Love it or hate it, the Tax Cuts and Job Act is now in effect as of January 1, 2018. As pertinent to Elder Law and Estate Planning, the Act contains important provisions that govern gifting and planning. What follows below are highlights as to how estate plans could be impacted by the Act:
- Temporary Doubling of Gift, Estate, and Generation-Skipping Tax Exemptions. The Act doubles an individual’s exemptions for gift, estate, and generation-skipping (“GST”) taxes, increasing the exemption from $5 million to $10 million (as indexed for inflation). In 2018, an individual’s exemption for gift, estate, and GST taxes is just under $11.2 million, and a married couple’s exemption is just under $22.4 million. Property transferred in excess of the exemption will be subject to a 40% tax rate. There is currently no provision for the ultimate repeal of these taxes. The increased exemptions are temporary, however, and will last through December 31, 2025 absent other Congressional action. Barring any other changes, on January 1, 2026, the exemptions will revert back to the current $5 million level (adjusted for inflation). These changes create significant gifting opportunities.
- Tax basis rules remain unchanged. Just as before, inherited property will receive a stepped-up tax basis, but gifted property will not. Accordingly, a recipient of gifted property will receive the donor’s tax basis and pay more in capital gains taxes if the donor’s cost basis was relatively low, while the recipient of inherited property will receive a “step up” in tax basis equal to the value on the date of death.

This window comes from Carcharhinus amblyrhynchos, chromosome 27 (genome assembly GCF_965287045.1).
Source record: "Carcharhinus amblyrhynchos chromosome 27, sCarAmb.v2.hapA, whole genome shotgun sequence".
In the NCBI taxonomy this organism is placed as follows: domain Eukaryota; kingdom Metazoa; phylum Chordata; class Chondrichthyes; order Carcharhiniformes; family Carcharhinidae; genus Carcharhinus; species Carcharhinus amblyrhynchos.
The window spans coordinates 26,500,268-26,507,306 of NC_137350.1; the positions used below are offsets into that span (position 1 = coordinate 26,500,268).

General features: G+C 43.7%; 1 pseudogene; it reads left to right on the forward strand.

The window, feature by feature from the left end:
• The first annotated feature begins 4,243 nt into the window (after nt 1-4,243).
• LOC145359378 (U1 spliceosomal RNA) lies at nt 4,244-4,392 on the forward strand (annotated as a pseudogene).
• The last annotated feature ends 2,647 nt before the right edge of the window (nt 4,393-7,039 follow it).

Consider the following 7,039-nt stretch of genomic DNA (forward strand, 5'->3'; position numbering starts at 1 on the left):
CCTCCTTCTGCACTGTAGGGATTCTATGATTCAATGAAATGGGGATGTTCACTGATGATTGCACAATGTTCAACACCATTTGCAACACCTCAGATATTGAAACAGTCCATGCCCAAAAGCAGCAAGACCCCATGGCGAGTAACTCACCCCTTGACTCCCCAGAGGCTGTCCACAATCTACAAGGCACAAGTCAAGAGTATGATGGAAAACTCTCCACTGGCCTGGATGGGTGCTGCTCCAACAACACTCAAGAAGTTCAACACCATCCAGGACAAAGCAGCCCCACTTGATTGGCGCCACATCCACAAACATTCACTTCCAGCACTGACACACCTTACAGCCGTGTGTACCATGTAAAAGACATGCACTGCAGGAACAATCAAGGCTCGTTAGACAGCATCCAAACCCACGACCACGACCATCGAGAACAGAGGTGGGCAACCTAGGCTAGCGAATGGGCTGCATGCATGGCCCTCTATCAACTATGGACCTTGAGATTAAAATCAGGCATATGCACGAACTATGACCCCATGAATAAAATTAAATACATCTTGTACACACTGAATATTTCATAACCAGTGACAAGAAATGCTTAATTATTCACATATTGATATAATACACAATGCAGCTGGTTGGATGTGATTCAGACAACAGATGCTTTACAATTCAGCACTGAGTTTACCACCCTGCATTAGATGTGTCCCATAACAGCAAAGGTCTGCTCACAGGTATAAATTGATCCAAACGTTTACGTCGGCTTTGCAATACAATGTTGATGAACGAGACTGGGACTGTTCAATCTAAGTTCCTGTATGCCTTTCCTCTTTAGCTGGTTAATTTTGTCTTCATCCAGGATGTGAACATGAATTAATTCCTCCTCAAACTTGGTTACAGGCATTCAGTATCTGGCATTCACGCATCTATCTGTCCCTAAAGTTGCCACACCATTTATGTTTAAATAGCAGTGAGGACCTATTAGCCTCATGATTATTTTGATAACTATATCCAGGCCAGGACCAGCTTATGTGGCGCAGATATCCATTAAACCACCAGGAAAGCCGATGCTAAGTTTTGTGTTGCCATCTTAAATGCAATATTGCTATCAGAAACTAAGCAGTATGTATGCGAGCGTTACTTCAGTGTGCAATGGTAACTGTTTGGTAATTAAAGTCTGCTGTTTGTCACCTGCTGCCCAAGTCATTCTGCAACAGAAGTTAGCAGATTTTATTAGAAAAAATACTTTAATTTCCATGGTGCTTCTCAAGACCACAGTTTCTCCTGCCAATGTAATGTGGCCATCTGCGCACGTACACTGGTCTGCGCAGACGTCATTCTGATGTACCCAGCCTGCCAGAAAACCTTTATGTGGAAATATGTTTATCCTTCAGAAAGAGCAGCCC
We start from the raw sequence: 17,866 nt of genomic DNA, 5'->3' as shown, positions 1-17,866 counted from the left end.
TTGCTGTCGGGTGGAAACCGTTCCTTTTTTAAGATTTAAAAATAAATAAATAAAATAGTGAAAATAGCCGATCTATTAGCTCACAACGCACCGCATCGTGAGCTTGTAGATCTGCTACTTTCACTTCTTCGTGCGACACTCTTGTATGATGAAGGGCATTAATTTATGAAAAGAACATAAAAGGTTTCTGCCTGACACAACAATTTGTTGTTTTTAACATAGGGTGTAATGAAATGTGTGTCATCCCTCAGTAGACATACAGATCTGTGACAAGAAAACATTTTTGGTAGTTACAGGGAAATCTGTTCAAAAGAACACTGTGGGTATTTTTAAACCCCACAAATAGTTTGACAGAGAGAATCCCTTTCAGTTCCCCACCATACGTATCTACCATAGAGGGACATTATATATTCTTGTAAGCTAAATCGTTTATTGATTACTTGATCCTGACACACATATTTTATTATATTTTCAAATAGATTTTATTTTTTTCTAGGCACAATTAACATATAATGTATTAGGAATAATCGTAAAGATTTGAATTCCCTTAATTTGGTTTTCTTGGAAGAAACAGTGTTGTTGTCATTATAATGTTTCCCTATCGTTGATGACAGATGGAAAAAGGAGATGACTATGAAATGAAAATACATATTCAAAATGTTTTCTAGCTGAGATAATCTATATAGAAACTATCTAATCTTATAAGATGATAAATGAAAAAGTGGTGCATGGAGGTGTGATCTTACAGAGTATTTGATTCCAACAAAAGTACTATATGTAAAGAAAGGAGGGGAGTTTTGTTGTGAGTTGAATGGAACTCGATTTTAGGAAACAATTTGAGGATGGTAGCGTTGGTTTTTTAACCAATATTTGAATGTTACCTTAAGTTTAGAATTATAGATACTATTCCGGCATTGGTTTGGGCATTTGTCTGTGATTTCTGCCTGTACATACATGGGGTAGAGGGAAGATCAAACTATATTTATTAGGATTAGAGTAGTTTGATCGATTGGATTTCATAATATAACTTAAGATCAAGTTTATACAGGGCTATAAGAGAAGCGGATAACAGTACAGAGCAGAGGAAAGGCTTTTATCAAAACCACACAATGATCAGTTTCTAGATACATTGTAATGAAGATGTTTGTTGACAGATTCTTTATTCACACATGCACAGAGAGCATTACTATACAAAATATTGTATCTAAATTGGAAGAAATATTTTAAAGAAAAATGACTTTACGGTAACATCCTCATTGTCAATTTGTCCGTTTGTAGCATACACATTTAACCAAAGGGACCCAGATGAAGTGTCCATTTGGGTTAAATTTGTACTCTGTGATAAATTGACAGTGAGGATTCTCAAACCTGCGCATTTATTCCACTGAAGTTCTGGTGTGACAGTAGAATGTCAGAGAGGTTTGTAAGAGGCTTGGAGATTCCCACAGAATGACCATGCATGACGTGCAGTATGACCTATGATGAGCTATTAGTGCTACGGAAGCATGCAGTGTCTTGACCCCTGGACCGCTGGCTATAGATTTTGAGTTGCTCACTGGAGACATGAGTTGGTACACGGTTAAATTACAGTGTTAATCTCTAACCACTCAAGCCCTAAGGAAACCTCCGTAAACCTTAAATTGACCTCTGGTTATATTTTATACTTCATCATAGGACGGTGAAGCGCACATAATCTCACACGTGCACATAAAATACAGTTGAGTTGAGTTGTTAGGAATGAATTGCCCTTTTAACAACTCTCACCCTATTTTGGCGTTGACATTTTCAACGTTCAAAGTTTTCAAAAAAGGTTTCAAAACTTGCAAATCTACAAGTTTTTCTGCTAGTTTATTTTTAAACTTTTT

- Portability rules remain in effect. Portability is the surviving spouse’s ability to use a deceased spouse’s unused estate and gift tax exemption, and it remains unchanged for gift and estate tax exemptions. However, there is no portability for the GST tax exemptions.
- Expanded 529 plans. These plans are designed to allow tax-free accumulation of savings for education. The new Act allows these plans to distribute income tax free to institutions of higher education as well as elementary or secondary schools subject to limits of $10,000 per plan beneficiary per year.
This Act contains significant tax legislation that offers numerous planning and gifting opportunities for individuals and couples. As a rule of thumb, and in light of these new laws, it is a smart idea to review existing estate planning documents to ensure the documents achieve all possible tax benefits as well as all non-tax objectives.